My conclusion is that Workman is not only a precedent of this court binding on this panel, but is a sound application of the fourth (and hence the fourteenth) amendment exclusionary rule. The apparent conflict between Workman 's understanding of the Constitution and that held by the Virginia courts, confusing as it must be to conscientious law enforcement officials, must await authoritative resolution by the Supreme Court, for Stone v. Powell forbids us to impose our view through the vehicle of habeas corpus. See Mincey v. Arizona, 437 U.S. 385, 403-404, 98 S.Ct. 2408, 2419-2420, 57 L.Ed.2d 290 (1978) (Marshall, J., concurring) (nonuniformity on fourth amendment questions obviously undesirable but, after Stone v. Powell, can be remedied only by the Supreme Court).12
I concur in the judgment of the court reversing the grant of the writ.
The transcripts of the Page County hearing on probation revocation were introduced by agreement in the later Rockingham County proceeding. The proceedings were in all respects the same for any purpose considered here
The same judge presided over both the trial and the probation revocation hearing
The constitutional focus of Grimsley's claim is, of course, the fourteenth amendment. Because that amendment's prohibition on unreasonable searches and seizures by state authorities is identical to the fourth amendment's restriction on the federal government, attempts to invoke the exclusionary rule in state proceedings are often referred to as "fourth amendment" claims
The majority's language notwithstanding, the assertion that the exclusionary rule does not apply in state probation revocation hearings can be only dictum, and incorrect dictum at that if my reading of Workman is correct
I recognize the difficulty in arguing against the interpretation of a decision propounded by a member of the panel that reached that decision in the first place. Nonetheless, a decision, like a poem, may say more than those involved in its genesis recognize. See T.S. Eliot, The Frontiers of Criticism 13 (1956) ("For myself, I can only say that a knowledge of the springs which released a poem is not necessarily a help towards understanding the poem.")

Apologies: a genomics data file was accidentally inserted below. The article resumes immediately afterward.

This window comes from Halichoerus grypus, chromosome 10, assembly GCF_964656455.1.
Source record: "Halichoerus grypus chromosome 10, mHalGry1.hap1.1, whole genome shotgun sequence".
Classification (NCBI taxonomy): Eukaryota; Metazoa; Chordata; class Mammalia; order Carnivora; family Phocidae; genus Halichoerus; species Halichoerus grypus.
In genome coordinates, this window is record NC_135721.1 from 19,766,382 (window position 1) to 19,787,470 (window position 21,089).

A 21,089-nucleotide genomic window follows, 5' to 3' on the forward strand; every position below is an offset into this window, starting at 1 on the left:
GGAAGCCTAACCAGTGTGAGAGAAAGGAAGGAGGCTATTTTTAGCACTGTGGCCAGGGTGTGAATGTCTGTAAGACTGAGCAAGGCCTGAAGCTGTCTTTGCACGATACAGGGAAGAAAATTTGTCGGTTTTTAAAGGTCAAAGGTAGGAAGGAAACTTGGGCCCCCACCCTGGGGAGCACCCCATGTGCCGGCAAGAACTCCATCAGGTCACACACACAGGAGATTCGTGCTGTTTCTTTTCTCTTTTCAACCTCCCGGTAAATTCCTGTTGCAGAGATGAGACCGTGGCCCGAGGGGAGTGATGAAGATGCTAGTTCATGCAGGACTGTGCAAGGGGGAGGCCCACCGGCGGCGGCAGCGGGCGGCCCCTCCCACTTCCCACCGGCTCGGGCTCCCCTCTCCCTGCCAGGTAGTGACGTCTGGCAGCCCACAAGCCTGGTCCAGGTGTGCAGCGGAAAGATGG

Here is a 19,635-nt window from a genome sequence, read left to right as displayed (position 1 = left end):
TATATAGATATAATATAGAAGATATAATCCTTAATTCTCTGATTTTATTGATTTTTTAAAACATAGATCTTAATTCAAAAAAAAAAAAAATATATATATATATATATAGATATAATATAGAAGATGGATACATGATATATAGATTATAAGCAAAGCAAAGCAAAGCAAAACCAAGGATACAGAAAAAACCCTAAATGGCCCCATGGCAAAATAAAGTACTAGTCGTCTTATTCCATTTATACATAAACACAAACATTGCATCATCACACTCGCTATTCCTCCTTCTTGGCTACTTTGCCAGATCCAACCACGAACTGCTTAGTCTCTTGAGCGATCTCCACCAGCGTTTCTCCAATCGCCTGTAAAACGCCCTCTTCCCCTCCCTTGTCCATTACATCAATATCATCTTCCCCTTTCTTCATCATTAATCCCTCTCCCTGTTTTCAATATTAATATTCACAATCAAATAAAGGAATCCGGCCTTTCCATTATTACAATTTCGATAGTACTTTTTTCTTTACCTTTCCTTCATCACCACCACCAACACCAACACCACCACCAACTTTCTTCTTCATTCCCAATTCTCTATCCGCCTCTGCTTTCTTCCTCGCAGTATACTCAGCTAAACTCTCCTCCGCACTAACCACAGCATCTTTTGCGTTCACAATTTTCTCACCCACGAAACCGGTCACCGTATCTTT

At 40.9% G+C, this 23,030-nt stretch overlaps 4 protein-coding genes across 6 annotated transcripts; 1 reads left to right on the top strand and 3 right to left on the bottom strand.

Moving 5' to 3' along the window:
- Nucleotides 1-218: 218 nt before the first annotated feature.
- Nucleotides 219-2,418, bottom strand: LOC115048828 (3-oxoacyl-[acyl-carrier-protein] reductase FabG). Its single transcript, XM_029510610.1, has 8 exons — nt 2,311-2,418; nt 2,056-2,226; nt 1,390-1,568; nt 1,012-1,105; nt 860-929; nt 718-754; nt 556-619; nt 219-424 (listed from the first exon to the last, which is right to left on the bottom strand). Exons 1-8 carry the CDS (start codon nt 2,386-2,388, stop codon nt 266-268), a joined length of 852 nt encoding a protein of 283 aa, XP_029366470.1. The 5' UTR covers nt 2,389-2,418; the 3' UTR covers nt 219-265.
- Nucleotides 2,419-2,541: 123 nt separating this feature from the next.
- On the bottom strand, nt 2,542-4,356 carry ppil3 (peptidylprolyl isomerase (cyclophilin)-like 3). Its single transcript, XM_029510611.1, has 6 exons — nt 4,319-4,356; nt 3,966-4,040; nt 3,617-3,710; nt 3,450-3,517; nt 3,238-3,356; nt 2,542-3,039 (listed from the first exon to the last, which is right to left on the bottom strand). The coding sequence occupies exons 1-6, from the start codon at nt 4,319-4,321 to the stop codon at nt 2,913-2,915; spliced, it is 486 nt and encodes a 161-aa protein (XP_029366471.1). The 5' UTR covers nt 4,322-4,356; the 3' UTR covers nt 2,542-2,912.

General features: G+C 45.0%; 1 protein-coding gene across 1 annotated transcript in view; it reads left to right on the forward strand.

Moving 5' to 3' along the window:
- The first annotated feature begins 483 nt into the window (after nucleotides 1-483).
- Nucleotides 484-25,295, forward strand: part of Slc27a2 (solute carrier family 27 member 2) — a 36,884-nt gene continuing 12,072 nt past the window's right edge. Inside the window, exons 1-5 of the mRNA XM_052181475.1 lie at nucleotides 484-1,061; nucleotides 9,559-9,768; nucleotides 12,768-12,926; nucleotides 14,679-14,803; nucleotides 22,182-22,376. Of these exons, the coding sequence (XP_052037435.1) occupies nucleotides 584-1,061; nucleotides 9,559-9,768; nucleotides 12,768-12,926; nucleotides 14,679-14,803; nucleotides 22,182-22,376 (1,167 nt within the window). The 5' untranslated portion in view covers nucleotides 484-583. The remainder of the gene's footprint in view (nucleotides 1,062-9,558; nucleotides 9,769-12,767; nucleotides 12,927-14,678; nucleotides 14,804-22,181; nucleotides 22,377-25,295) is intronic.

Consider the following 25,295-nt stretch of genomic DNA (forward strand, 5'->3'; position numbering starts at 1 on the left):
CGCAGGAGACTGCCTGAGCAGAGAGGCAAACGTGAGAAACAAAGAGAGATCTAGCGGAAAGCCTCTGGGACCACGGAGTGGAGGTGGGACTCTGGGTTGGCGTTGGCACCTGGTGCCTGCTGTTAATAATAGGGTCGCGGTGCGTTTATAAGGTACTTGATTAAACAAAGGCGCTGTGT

The meaning and effects of the right/remedy distinction are not without ambiguity. See O'Berry v. Wainwright, 546 F.2d 1204, 1221 (5th Cir.1977) (Goldberg, Cir. J., dissenting) (citation omitted):
Whatever the precise significance of this unexplained limbo between remedies that are a "necessary incident" of a constitutional guarantee of individual liberty and those imposed under the Court's supervisory powers, Stone nevertheless made quite plain that defendants are still entitled to have state courts exclude evidence seized in violation of the fourth amendment, a requirement that must ultimately be derived from the Constitution. The fact that in some sense the exclusionary rule is not a "personal constitutional right" simply does not begin to explain in what circumstances federal habeas proceedings will remain unavailable when the state courts, in enforcing a procedural rule, refuse to consider the "remedy" Stone leaves intact.
The exclusionary rule's empirical value as a safeguard for the fourth and fourteenth amendments is frequently questioned. See, e.g., Bivens v. Six Unknown Named Agents, 403 U.S. 388, 412-424, 91 S.Ct. 1999, 2012-2018, 29 L.Ed.2d 619 (1971) (Burger, C.J., dissenting); M. Wilkey, "Enforcing the Fourth Amendment by Alternatives to the Exclusionary Rule," 95 F.R.D. 211 (1982). However, the Supreme Court in Stone v. Powell specifically reaffirmed, albeit with a discernible lack of enthusiasm, its long-held belief that the rule is necessary to enforcement of the Constitution. 428 U.S. at 493, 96 S.Ct. at 3051